This is clearly an Indian recipe. The Indian Mughal aristocracy was fond of mixing wine with rose water, whose fashion was popularised by Noor Jahan. Arrack meanwhile was the distilled spirit of the common country people. The term used to refer to any distilled alcohol from fruit, flowers or grain—the art of distilling in royal regions of what we now call Rajasthan goes back centuries and the distilled spirits were spiced with cloves, roses, saffron and other expensive ingredients to make these a special occasion drink.

The early British in India who did not have access to these finer spirits, but rather to the arrack of the countryside may have started mixing it with rose water and lime in the prevalent Indian fashion to make the harsh alcohol tastier. We can only conjecture this. But as the fashion for punch spread in Britain, arrack was the spirit used (not rum from the Carribbean or European brandy, as later recipes started using), imported especially from India, Sri Lanka and Indonesia—all of which had Indian influenced traditions of distilling spirits since ancient times.

The Regent’s Punch, or George the fourth’s Punch Pare from the early 18th century is recorded as having the following recipe: the rinds of two china oranges, two lemons, one Seville orange, infused for an hour in half pint of thin cold syrup. Make a pint of strong green tea, and when it is cold, add the fruit and syrup, with a glass of best Jamaica rum and finally a glass of pink champagne. However, the punch that had been known in England for a century and a half before that had also incorporated spices like nutmeg from trading with India and east Asia and arrack as the original spirit to be used in many earlier recipes.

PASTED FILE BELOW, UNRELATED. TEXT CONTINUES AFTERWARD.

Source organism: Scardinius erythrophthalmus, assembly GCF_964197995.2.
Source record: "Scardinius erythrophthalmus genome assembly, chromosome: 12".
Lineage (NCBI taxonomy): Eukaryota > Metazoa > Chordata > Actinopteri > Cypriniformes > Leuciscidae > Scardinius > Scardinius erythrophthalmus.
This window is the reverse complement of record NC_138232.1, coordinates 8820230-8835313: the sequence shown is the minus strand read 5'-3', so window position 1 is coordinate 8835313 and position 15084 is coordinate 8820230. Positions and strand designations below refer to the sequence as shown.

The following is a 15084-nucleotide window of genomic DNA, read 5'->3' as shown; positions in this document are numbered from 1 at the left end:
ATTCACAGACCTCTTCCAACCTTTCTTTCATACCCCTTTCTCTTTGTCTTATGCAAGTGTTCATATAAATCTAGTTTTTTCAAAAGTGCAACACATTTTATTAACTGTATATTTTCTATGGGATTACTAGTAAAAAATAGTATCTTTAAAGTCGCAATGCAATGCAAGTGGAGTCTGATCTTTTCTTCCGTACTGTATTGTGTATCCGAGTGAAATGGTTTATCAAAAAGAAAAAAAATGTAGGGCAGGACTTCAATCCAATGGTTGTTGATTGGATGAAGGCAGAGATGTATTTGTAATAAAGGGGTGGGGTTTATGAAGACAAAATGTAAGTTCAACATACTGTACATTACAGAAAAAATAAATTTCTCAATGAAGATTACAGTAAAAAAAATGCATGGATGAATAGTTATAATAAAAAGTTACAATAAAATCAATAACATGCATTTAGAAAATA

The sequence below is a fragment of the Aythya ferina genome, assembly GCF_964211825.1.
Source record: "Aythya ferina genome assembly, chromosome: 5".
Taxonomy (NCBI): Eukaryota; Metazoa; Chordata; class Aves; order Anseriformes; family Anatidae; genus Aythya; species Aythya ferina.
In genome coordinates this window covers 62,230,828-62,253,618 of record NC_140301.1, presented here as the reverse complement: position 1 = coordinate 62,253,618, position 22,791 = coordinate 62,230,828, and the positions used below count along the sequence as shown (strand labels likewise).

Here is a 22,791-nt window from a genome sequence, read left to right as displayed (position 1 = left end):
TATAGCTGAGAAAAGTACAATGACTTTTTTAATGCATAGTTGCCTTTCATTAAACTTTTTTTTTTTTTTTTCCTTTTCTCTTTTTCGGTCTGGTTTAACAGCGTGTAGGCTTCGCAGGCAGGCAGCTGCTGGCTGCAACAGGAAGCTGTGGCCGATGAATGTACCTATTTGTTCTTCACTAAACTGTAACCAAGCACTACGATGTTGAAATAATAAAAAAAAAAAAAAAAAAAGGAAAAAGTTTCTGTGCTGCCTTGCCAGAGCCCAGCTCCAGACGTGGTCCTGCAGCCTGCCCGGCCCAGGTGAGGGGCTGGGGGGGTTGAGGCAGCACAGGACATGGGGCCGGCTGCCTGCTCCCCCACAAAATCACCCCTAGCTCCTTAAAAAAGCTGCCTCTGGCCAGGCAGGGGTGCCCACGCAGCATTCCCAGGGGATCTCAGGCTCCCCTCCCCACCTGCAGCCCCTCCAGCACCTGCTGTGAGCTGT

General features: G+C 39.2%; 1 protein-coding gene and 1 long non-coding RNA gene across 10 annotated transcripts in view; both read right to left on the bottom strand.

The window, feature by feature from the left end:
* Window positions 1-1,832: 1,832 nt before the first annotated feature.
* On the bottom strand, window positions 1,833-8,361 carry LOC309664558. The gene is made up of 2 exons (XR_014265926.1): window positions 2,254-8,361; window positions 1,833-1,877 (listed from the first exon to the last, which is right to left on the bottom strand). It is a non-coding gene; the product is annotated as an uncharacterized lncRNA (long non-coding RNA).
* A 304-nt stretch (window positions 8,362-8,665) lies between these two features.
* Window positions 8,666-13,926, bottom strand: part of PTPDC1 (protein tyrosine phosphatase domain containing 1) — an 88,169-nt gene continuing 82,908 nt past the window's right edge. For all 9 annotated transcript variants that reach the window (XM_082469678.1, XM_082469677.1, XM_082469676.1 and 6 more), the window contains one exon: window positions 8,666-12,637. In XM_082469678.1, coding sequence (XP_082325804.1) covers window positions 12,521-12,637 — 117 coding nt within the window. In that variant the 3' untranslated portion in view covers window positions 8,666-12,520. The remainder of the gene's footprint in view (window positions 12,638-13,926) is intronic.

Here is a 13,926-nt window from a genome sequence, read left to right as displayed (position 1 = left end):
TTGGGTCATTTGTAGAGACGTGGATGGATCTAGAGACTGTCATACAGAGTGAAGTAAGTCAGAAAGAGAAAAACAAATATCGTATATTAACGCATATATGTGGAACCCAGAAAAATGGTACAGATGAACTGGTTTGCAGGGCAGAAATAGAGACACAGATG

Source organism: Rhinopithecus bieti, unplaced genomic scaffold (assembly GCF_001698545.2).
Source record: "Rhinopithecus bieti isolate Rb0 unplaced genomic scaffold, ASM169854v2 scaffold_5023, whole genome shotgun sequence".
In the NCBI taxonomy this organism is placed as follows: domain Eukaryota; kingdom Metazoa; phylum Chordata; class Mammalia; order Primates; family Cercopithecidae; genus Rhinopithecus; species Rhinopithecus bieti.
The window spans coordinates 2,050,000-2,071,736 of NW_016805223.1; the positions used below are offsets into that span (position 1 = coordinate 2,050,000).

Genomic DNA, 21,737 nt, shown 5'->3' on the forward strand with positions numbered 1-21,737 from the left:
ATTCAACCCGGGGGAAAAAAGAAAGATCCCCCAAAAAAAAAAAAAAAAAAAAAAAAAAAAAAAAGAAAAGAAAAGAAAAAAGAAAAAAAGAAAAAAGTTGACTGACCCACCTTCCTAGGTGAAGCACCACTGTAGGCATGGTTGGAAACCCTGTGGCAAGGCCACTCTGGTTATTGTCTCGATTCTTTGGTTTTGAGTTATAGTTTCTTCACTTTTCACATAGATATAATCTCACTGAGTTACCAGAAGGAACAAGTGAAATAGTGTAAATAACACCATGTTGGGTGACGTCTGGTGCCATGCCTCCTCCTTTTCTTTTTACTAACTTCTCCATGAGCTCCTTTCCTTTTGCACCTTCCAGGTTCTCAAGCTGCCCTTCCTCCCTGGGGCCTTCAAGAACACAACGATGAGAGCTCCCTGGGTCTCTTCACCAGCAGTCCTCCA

In fact, if you read the works of Georgette Heyer, known for her Regency romances, but whose detailing of 18th and 19th century Britain is astonishing in the accuracy of words, phrases used, historical details of buildings and people as also of foods people ate, you will know that while punch was a drink the British high class men often mixed, many sticklers for “the original” or “correct” way to make it would use arrack, not the later day rum.

A delightful chant that one of Heyer’s heroes uses while mixing the punch is: “One sour, two sweet; Four strong, And eight weak”—obviously referring to the proportion of ingredients, citrus, sugar, distilled spirit, tea, which would all be topped by a fizzy champagne, making it five ingredients—paanch or punch!

Many of these ingredients — as you can see were imported from the “colonies” and therefore quite expensive. Sugar, imported alcohol, tea from China and India and even spices like nutmeg used in old recipes all made this an expensive cocktail that only the rich in the UK could afford. In 1690s in London, records say, a three-quart bowl of punch cost half a week of living wage. Punch bowls started becoming accessories to show off. This idea of luxury food and drink had been imported from India. Ironically, as well to do Indians now spend on exclusive luxury experiences in the UK, contributing to its economic revival, the wheel has come full circle.

Also Read: How the British crown impacted Indian food in London and Calcutta